"OMG, this was so much fun. Seriously! I loved it. Racing is fun."
Yeah, what she said. This was the most satisfying and heck, flat out fun race I have done in awhile. Things fell into place like layers of hair after a really expensive cut at a salon (or so I've heard). In the days leading up to the meet, the coach of the club I now run for told me I had the choice of being the slowest in the fast heat or the fastest in the slow heat and he would adjust my seed time accordingly depending on what I wanted. The fastest seed time was 9.55, the slowest 14.00. I figured if the stars lined up I could just barely avoid being lapped in the fast heat but would definitely do some lapping in the slow heat so I opted for being the turtle in the fast heat. So he obligingly adjusted my seed time from a conservative 10.50 to a still realistic 10.44 thus leap frogging me over the 5 girls seeded at 10.45 and ensuring me a spot in the faster heat. I really did not know what I was capable of having not run anything shorter than 5 km since this race. I had been having trouble running even 600 m repeats at 10.45 pace so I thought that 10.45 was at the improbable edge of possible.
Ahead of time I memorized all 15 of the splits I would need to run 10.45. I told myself that the two biggest mistakes I could make would be to go out too fast or to waste energy elbowing for space out in lane 2 or 3 especially given that there were 10 girls seeded between 10.30 and 10.45 in the heat (plus another two girls at 9.55). So, when the gun sounded, I hesitated a split second to allow everyone to get ahead of me and positioned myself at the very back of the pack right on the rail. I reminded myself that inevitably people go out too aggressively in track and bided my time at the back. It was a full 600 m before I passed anyone. After that, it seemed I was slowly and steadily passing runners throughout but honestly I barely noticed. All I was thinking about was the next split I needed to hit and how the gap between splits I was actually running and the split I needed to run was steadily increasing (i.e. I was running under 10.45 pace). I have never felt so a) focussed and b) free of physical distress before in a race. I was completely in the zone. (Ok, I did spend a bit of mntal energy whining about paste-mouth that comes with running at an indoor track...so dry!). But really, this race was an absolute blast and it was so empowering to move slowly and steadily through the pack.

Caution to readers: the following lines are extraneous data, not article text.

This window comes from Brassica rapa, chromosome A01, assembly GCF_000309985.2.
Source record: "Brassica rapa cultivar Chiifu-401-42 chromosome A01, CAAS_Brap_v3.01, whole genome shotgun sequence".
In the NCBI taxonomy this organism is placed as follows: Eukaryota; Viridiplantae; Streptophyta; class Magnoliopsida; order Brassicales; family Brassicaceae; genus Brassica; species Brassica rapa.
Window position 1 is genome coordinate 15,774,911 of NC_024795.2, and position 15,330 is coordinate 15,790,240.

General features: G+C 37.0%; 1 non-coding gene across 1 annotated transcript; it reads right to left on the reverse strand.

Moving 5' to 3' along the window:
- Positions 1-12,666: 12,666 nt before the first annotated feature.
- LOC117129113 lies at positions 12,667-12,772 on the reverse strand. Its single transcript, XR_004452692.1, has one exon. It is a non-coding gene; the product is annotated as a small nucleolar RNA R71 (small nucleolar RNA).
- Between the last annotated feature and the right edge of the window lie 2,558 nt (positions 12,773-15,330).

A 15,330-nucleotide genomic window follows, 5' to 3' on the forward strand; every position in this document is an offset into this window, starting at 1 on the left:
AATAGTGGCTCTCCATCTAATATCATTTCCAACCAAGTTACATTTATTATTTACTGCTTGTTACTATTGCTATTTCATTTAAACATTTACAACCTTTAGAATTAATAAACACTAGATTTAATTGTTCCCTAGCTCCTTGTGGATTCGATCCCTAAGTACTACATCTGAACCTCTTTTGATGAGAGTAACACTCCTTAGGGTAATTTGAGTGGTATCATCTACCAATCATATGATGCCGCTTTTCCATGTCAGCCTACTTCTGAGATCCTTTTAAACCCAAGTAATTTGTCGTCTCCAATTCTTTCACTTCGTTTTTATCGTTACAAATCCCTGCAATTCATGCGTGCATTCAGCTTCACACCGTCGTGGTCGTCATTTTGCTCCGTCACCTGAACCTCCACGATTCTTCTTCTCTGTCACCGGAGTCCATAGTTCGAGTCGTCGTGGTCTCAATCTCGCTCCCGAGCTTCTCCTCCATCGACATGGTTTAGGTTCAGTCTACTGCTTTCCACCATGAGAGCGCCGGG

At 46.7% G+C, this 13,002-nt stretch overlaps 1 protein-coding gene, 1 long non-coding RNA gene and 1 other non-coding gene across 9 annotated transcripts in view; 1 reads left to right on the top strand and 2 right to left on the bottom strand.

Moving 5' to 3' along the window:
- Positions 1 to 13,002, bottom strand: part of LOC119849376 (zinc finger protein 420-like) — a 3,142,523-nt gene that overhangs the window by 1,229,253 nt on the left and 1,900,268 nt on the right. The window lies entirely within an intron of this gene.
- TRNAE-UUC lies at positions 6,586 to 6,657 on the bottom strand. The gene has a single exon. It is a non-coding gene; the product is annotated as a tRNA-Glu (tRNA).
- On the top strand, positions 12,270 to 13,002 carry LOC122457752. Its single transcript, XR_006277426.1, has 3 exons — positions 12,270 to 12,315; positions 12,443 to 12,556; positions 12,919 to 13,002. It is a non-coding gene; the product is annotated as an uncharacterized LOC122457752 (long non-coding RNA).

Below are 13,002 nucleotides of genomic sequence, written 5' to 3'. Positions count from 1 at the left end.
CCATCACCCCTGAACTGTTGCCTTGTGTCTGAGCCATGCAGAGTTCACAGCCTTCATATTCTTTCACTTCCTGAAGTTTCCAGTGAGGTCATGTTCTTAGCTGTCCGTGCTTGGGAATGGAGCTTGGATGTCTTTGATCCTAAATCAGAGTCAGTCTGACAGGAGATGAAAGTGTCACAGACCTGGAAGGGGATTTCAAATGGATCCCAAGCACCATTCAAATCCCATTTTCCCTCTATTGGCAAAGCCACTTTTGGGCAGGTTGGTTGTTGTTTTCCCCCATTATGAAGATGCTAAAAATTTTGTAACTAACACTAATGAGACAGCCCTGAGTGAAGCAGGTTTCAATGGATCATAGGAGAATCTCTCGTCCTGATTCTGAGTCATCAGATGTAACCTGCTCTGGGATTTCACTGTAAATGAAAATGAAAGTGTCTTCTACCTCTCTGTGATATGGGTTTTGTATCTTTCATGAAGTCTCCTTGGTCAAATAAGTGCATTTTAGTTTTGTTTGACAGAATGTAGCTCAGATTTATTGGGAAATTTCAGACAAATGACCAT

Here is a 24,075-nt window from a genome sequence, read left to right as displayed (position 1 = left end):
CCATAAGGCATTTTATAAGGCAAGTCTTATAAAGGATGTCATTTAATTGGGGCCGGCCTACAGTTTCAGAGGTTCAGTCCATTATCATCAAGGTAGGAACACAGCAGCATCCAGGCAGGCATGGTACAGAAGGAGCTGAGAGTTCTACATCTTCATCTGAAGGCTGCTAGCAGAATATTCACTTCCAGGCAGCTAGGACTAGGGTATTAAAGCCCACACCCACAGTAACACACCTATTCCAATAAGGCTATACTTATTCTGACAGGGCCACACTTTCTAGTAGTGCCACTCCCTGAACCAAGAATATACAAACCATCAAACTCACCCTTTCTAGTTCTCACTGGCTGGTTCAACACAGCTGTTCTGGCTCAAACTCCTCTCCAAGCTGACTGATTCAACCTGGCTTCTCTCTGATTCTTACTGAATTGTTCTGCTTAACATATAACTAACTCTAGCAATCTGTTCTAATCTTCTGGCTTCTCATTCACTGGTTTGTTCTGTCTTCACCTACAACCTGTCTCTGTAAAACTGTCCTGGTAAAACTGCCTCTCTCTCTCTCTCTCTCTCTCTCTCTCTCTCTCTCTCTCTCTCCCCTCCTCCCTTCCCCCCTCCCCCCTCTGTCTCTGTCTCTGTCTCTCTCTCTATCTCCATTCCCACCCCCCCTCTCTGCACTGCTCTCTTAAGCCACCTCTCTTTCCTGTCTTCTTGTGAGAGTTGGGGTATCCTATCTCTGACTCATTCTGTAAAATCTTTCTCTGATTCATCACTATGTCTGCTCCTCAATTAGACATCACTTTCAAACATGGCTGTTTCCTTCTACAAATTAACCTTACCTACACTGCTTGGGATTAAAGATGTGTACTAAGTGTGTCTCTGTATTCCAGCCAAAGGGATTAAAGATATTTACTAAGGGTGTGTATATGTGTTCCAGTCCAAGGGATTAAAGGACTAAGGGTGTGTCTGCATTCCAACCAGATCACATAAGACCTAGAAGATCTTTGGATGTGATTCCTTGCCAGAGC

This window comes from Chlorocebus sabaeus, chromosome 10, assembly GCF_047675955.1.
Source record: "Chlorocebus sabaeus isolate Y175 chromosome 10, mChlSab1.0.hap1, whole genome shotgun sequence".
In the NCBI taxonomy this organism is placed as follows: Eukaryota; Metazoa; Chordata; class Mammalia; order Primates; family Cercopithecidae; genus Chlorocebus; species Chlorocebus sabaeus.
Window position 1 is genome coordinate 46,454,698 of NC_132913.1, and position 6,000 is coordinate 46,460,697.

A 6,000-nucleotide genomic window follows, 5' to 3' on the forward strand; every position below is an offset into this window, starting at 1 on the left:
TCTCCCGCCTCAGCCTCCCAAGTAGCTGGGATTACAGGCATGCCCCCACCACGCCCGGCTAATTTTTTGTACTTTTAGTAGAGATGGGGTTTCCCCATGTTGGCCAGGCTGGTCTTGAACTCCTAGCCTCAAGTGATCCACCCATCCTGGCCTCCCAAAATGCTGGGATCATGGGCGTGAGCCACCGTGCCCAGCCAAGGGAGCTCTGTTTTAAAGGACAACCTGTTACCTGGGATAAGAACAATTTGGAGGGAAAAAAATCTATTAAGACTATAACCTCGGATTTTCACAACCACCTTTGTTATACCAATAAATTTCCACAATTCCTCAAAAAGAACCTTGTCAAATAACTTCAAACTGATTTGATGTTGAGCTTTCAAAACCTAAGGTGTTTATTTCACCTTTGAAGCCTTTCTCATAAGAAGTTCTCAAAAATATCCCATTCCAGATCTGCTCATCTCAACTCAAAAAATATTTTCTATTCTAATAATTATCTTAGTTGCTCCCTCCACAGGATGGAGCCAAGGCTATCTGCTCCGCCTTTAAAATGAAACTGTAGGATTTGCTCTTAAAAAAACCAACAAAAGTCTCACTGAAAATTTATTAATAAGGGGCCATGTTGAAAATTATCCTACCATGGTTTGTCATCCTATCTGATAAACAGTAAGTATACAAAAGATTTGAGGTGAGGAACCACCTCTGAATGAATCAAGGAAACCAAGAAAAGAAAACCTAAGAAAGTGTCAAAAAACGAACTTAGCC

With a km to go, I was essentially deciding when to kick. Finally, I realized if I could run a sub-80 last 400 m, I would break 10.30... at that point I heard the one-lap-to-go bell ring for the first place woman (who was trying to break 10.00). I decided I did not want to be lapped and took off. I managed a 77 second last 400 m good for a 10.28 final time. Just missed getting second place by 0.04 seconds. So here, as best I recall, are my splits:
3.34 (1 km)
5.41 (1 mile)
7.05 (2 km, second km run in 3:31)
10.28 (last km in 3:23)
Honestly, I would not have thought I could run a 3.23 km period right now, let alone at the end of a 3 km race. Amazing what the adrenaline of a race and rested legs can produce. Makes me want more!
Oh... and Mmmonyka, this part is for you - except for one other woman born in 1980 (who finished 0.04 seconds ahead of me) I was the oldest athlete by 14 years!! Almost everyone else was born in the 1990s. I was a whopping 24 years older than the youngest runners in the race. Quite a different scene that road racing!!